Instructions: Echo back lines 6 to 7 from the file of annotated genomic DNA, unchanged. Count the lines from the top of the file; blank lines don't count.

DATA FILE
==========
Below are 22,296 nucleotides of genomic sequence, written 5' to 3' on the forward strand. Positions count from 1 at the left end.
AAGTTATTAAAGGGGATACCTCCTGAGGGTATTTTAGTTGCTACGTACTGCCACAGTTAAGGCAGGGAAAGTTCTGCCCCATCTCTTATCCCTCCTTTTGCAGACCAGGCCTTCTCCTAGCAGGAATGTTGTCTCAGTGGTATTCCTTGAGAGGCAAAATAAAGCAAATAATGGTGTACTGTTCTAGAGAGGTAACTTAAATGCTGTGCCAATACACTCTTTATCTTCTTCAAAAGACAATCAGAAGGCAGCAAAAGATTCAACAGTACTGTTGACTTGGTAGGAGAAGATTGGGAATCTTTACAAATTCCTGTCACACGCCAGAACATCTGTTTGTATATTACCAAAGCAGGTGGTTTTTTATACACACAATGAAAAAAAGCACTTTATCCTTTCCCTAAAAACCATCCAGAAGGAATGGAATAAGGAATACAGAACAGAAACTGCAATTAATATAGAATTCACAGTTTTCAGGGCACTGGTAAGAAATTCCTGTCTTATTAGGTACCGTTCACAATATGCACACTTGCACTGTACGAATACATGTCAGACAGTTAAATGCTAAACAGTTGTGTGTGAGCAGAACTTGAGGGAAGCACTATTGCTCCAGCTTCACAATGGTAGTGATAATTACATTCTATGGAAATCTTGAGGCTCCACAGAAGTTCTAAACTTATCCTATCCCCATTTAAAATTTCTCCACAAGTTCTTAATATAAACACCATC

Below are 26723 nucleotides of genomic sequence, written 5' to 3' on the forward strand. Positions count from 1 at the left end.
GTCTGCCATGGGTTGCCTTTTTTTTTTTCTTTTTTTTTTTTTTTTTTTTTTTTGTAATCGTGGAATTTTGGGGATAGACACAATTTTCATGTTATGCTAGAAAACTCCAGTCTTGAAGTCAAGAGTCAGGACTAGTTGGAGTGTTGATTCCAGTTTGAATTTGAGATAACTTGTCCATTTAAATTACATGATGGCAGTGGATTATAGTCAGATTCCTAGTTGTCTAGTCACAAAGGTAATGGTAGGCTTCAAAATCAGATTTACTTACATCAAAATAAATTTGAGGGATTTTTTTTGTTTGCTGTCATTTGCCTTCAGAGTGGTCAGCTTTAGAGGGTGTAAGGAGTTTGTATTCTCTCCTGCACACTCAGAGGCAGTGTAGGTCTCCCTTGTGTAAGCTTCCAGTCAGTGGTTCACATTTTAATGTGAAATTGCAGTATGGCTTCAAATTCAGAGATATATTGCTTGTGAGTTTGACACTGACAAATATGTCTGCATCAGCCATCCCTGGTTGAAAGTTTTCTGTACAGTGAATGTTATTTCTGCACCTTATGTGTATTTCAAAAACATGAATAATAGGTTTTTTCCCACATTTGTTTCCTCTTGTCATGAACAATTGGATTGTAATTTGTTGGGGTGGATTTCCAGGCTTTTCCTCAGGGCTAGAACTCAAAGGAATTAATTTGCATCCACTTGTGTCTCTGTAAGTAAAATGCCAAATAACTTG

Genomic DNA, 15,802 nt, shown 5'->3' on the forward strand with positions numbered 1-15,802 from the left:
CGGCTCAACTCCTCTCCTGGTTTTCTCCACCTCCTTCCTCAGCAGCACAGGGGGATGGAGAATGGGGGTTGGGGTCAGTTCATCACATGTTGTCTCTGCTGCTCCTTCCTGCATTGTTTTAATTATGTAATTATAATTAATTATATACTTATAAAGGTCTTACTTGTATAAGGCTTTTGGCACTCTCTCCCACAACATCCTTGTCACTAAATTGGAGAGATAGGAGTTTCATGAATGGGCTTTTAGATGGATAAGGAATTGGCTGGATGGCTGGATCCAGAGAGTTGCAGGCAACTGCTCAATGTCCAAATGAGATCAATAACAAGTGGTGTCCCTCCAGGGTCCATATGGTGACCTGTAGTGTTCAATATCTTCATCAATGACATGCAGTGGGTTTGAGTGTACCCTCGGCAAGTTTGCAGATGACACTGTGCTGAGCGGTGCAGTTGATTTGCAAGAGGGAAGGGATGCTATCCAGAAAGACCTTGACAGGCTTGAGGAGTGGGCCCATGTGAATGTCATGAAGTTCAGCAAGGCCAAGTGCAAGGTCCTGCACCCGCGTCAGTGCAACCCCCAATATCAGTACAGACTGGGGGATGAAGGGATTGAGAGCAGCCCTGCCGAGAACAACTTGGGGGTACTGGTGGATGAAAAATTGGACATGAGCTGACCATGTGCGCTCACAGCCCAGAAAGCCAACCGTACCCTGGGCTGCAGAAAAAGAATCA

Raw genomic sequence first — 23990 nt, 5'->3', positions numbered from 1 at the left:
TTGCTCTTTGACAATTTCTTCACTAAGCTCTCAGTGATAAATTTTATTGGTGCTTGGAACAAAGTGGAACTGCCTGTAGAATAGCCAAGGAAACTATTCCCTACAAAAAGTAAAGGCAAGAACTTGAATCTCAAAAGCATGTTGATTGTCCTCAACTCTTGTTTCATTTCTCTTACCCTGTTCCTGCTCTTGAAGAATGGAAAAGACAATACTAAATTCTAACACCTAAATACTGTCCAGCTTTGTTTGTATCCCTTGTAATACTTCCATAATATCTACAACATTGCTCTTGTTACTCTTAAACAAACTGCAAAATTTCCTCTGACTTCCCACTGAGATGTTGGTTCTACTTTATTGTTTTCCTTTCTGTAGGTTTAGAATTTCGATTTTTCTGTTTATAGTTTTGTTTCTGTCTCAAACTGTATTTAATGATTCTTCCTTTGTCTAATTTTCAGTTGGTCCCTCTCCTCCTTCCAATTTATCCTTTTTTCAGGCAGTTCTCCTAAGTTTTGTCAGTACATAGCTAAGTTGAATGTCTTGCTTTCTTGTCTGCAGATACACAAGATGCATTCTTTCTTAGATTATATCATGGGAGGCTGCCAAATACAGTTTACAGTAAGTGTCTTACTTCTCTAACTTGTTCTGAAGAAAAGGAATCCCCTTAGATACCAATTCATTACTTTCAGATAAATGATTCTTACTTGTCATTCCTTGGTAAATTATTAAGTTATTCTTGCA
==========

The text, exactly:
CGGCTCAACTCCTCTCCTGGTTTTCTCCACCTCCTTCCTCAGCAGCACAGGGGGATGGAGAATGGGGGTTGGGGTCAGTTCATCACATGTTGTCTCTGCTGCTCCTTCCTGCATTGTTTTAATTATGTAATTATAATTAATTATATACTTATAAAGGTCTTACTTGTATAAGGCTTTTGGCACTCTCTCCCACAACATCCTTGTCACTAAATTGGAGAGATAGGAGTTTCATGAATGGGCTTTTAGATGGATAAGGAATTGGCTGGATGGCTGGATCCAGAGAGTTGCAGGCAACTGCTCAATGTCCAAATGAGATCAATAACAAGTGGTGTCCCTCCAGGGTCCATATGGTGACCTGTAGTGTTCAATATCTTCATCAATGACATGCAGTGGGTTTGAGTGTACCCTCGGCAAGTTTGCAGATGACACTGTGCTGAGCGGTGCAGTTGATTTGCAAGAGGGAAGGGATGCTATCCAGAAAGACCTTGACAGGCTTGAGGAGTGGGCCCATGTGAATGTCATGAAGTTCAGCAAGGCCAAGTGCAAGGTCCTGCACCCGCGTCAGTGCAACCCCCAATATCAGTACAGACTGGGGGATGAAGGGATTGAGAGCAGCCCTGCCGAGAACAACTTGGGGGTACTGGTGGATGAAAAATTGGACATGAGCTGACCATGTGCGCTCACAGCCCAGAAAGCCAACCGTACCCTGGGCTGCAGAAAAAGAATCA

Raw genomic sequence first — 23990 nt, 5'->3', positions numbered from 1 at the left: